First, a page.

With the changing of the seasons comes much of the hustle and bustle of Ikata. The air is a bit drier and the breeze is a bit cooler (the daily average has dropped about 10 degrees Fahrenheit) and walking about at night will most often find you wishing you had put on a light sweater.
In the face of all this, the people of Ikata show their full colors as outdoor activities come to a crescendo (it’s not too hot and not too cold) taking a moment out to enjoy the season before the cool air of winter sets in. Tennis is popular as ever on the courts of Red Wing Park and casual cyclists can be found rolling about the town. It is common to see people out strolling at dusk, often walking their dogs or just out with their children, and on the weekend…that’s when things get a bit more active.
Capping of the summer and heralding an end to the season is the annual Ikata Fall Festival (伊方秋祭り) held mid-October and generally taking up the entire Sunday. In fact, the festival unofficially begins the night before around 5 pm as the local Guruma (車） makes its rounds through the streets, pulled by over a dozen elementary school students, their parents, and a dozen or so grown men. Glowing in the twilight hours, the Guruma brings good luck to the houses that it stops in front of. How do you get it to stop in front of your house? Leave your lights on and have a pretty little envelope of cash ready to give.
Like all the fall festivals on Sadamisaki Peninsula, the Ushi-oni is the centerpiece. To get an idea of the magnitude of this hellish heifer, imagine a bamboo-based structure so large that no less than 30 grown men are needed to lift it into the air, and lift it they do. For over ten hours beginning before the sun rises the committed crew of hoisters march the same streets of Ikata as the Guruma the night before, dancing and rocking the Oni (鬼) with all their strength as a symbol of the now fading belief that it literally pounds the bad spirits out from the ground beneath. It is interesting that the word Oni (devil) is used in this case as to an English speaker a devil does no good. However, in Japan a devil can do as much good as it can do evil; Teaching as well as taking away. From the streets of Ikata up tho the temple on the hill, the Ushi-oni makes its rounds until the final culmination of events takes place on the grounds of Ikata Elementary school.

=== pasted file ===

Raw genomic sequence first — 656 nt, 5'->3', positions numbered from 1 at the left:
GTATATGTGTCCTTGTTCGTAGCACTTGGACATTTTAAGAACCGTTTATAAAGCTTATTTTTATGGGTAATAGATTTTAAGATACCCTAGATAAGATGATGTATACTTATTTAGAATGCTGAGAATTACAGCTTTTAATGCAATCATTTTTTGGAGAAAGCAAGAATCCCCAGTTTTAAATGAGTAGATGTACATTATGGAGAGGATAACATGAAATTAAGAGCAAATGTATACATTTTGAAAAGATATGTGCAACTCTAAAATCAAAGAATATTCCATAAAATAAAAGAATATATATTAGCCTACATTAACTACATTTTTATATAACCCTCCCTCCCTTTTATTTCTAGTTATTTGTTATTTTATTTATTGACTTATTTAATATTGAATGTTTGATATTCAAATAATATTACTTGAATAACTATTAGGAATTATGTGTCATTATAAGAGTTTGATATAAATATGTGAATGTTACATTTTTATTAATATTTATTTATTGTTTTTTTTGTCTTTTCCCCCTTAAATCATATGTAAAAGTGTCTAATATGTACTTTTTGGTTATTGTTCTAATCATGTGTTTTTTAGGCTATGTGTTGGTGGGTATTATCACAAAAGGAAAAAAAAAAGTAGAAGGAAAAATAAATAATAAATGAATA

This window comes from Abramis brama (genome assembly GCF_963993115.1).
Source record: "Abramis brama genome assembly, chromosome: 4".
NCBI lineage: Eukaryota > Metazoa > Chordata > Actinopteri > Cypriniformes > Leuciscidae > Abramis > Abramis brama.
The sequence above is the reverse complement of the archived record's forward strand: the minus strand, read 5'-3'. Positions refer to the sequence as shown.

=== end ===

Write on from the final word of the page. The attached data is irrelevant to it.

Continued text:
There, at the school grounds, gathers the menagerie of masks and spirits of the festival unlike any seen elsewhere, the centerpiece of course being the Ushi-oni (牛鬼) and its counterpart the shrine of offerings (filled with sake, flowers, and cash) as symbols of sacrifice in hopes of another happy year. For the next three hours performances are held in front of the shrine by various groups from within the peninsula as the three Gurumas look on (one Guruma from each of the central parts of town: Minatoura, Nakaura, Konakaura). One especially notable dance was the Dance of the Five Deer (五つ鹿踊り), performed by roughly middle-school aged children from five of the main sections of town, dressed in full head-to-toe costumes outfitted with drums and crowned with a deer’s head and horns (made of plastic these days).
It is a full day of festival, fun, drinking (the freshest sake is provided by one of the local breweries in town–にごし酒 is a must), festival food (this year’s fare were giant sautéed sausages and some of the best french fries you will taste all year). The next festival doesn’t come along until next year…so if you come to Ikata, shoot for mid-October.
As for events in November,
-National Reading Week starts today and runs until November 2nd
-The Annual Sadamisaki Quarter Marathon is the 6th
-Two National Holiday are also celebrated during the month of November: Culture Day (3rd) and Labor Day (23rd)